Google+ Followers

Sunday, May 6, 2018

Dramafied Fallacies of Argument


If you have spent any time online (or in real life) debating you have likely come up against fallacious arguments. Fallacies appear logical but are actually an error in reasoning. Sometimes they are committed intentionally to manipulate or persuade by deception. Other times they are committed unintentionally due to carelessness, ignorance or faulty language use.  

Recognizing fallacies in your own arguments and those of others is integral to critical thinking and writing effective essays. They are also fun to pick apart when presented as fact or supposed reasoned logic.

Currently, there are over 100 identifiable fallacies. In western thinking, Aristotle was the first to point out 13 fallacious arguments.

The reactive characters argue with fallacies. Owl comments on their arguments

FALSE CAUSE occurs when correlation or relationship also assumes cause and effect. Just because two things are related doesn't mean one caused the other. Correlation does not imply causation.











































BEGGING THE QUESTION occurs when the conclusion of an argument is used as a premise of that same argument. Evidence is required to argue a claim. Circular arguments prove nothing.













































COMPLEX QUESTION 
occurs when a question presupposes something that has not been proven or accepted. Making up facts is easy - analyzing real facts is requires thinking. 











































RED HERRING occurs when plausible arguments are presented but are irrelevant and diversionary. Red herrings do not exist and divert arguments.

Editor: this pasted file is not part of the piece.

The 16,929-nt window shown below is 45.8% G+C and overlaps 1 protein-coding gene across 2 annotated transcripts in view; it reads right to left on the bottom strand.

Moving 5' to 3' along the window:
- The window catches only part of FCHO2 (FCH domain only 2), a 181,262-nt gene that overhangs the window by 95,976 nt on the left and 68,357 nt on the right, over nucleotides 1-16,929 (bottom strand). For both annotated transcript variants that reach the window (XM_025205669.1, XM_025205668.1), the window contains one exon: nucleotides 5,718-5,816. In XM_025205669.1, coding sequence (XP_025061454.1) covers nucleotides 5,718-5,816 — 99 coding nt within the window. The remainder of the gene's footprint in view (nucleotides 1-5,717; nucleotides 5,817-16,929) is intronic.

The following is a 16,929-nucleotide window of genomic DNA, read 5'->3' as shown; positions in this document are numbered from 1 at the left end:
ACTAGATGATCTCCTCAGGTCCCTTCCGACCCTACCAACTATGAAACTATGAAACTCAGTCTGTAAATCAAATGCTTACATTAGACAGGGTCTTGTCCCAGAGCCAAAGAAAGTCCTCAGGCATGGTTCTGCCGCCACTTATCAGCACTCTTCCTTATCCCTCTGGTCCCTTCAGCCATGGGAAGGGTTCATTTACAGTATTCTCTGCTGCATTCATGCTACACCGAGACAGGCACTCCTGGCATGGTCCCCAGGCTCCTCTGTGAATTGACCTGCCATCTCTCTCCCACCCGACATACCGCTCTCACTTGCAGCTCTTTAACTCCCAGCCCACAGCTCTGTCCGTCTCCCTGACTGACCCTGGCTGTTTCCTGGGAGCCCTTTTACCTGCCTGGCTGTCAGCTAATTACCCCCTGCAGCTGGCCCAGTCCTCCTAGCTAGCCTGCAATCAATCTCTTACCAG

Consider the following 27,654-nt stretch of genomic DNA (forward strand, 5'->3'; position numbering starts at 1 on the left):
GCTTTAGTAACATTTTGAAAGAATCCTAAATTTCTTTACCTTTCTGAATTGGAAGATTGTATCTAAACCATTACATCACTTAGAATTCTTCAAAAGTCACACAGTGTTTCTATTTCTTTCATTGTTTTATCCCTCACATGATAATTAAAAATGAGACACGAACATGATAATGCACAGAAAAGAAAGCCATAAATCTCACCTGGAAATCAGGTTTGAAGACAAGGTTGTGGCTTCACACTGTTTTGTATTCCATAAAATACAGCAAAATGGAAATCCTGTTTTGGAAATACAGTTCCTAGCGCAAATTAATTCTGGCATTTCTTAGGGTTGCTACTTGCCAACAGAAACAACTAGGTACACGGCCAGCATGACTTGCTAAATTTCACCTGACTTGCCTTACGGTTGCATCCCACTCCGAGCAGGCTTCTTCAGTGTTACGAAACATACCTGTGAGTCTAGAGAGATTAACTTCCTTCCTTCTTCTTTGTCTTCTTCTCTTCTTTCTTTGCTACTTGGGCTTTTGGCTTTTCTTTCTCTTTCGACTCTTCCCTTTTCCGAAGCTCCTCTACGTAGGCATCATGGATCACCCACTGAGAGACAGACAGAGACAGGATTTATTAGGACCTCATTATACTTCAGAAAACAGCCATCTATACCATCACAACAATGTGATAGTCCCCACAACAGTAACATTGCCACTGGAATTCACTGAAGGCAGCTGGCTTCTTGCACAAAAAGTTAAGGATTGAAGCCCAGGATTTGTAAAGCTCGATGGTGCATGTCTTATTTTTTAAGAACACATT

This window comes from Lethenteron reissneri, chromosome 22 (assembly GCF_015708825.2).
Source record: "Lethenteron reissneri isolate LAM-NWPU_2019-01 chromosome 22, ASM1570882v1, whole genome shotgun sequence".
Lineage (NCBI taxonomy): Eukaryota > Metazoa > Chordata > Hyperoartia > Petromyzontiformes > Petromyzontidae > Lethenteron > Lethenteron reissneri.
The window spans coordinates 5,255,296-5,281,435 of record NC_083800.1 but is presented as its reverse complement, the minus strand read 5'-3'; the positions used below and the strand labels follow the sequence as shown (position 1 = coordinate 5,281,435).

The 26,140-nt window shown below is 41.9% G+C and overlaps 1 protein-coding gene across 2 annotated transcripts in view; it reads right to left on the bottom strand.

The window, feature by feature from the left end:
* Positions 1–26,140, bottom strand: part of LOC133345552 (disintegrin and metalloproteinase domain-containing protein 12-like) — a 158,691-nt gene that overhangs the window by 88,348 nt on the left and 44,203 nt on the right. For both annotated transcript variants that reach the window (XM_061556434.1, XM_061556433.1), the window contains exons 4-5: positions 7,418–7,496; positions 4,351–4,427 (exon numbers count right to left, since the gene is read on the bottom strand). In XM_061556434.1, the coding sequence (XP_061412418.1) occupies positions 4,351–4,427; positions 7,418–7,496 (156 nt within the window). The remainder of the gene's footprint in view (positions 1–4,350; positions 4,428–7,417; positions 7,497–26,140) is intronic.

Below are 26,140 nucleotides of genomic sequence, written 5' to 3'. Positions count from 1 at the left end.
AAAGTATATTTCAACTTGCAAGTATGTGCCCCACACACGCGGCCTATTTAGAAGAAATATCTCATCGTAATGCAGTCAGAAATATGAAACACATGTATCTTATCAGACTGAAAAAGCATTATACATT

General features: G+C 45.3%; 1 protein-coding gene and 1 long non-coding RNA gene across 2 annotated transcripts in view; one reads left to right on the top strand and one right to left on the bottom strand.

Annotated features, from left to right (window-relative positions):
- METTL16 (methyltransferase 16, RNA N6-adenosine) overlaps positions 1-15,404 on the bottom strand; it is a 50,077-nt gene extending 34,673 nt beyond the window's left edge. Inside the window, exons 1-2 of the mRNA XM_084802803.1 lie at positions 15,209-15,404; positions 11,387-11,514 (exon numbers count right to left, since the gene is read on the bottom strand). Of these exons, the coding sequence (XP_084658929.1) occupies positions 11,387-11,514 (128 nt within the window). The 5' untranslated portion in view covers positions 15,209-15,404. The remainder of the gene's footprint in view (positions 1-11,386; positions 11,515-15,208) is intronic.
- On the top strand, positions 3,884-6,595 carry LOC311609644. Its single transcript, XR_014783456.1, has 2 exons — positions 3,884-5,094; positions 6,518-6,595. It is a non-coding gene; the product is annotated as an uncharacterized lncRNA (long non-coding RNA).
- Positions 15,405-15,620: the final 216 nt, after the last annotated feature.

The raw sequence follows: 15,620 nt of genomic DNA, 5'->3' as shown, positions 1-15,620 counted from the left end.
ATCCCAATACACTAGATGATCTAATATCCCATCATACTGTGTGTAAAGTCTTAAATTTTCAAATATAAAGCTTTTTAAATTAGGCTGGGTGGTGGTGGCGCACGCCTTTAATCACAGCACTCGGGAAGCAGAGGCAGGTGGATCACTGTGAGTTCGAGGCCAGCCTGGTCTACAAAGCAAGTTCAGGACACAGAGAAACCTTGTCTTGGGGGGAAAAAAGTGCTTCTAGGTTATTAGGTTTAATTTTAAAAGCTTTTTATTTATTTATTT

AFFIRMING THE CONSEQUENT occurs when inferring that by disproving the opposition to an argument, the argument is proven. Two wrongs do not make a right.











































IN CERTAIN RESPECT AND SIMPLY occurs when taking an attribute bound to a certain area and applying it to a wider domain. This form of generalizing does not an argument make.











































ACCIDENT occurs when generalizations ignore mitigating circumstances or exceptions. The only true absolute is change.












































COMPOSITION occurs when the truthfulness inferred by the parts is based on the features of the whole. The whole is greater than the sum of its parts.












































DIVISION This occurs when the truthfulness inferred by the whole is based on the features of the parts. Inductive reasoning isn't always appropriate.












































EQUIVOCATION occurs when words or phrases are given two different meanings within an argument. Misunderstanding the claim makes arguing impossible.










































AMPHIBOLY occurs because of a misuse of grammar (or punctuation) that promotes multiple interpretations, especially in the claim itself. Syntax and punctuation matter.











































ACCENT occurs when correlation or relationship also assumes cause and effect. Just because two things are related doesn't mean one caused the other. Correlation does not imply causation.













































FIGURE OF SPEECH occurs when words or expressions similar in form are understood as similar in meaning. Idioms may not be your friend.










































The deliberate use of fallacious arguments are popular in politics, advertising, the court room and other venues. Recognizing fallacious arguments help separate fact from opinion. (In the next installment, we will explore Jain fallacies that use a more eastern approach.)



No comments:

Post a Comment